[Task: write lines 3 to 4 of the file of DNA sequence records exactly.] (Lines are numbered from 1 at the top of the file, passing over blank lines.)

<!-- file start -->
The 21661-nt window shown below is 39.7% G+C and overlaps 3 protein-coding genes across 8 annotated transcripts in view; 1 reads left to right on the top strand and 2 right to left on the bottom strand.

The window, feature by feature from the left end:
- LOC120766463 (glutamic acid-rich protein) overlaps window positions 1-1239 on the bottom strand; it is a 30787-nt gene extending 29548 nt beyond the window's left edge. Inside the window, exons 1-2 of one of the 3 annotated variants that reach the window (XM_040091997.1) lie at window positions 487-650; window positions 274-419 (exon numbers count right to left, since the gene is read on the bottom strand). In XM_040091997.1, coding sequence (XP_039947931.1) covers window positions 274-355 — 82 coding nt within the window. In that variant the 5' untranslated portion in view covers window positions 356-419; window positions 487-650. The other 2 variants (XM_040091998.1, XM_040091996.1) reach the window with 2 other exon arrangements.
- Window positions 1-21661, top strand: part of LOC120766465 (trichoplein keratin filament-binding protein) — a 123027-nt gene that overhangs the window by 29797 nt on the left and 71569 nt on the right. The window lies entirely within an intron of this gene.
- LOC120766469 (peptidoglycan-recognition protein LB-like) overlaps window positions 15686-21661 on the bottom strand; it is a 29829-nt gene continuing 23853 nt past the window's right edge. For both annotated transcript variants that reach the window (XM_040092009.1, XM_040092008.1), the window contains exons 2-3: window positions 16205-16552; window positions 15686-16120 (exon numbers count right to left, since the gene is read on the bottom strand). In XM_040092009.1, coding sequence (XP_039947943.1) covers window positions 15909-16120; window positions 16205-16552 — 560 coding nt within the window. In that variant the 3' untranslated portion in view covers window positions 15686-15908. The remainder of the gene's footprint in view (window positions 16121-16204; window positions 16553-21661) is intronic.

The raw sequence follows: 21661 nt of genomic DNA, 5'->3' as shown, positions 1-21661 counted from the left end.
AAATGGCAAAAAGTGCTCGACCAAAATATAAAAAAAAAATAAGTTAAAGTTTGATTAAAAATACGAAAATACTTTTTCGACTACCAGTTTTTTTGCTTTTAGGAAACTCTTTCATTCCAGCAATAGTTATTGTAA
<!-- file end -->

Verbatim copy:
- LOC120766463 (glutamic acid-rich protein) overlaps window positions 1-1239 on the bottom strand; it is a 30787-nt gene extending 29548 nt beyond the window's left edge. Inside the window, exons 1-2 of one of the 3 annotated variants that reach the window (XM_040091997.1) lie at window positions 487-650; window positions 274-419 (exon numbers count right to left, since the gene is read on the bottom strand). In XM_040091997.1, coding sequence (XP_039947931.1) covers window positions 274-355 — 82 coding nt within the window. In that variant the 5' untranslated portion in view covers window positions 356-419; window positions 487-650. The other 2 variants (XM_040091998.1, XM_040091996.1) reach the window with 2 other exon arrangements.
- Window positions 1-21661, top strand: part of LOC120766465 (trichoplein keratin filament-binding protein) — a 123027-nt gene that overhangs the window by 29797 nt on the left and 71569 nt on the right. The window lies entirely within an intron of this gene.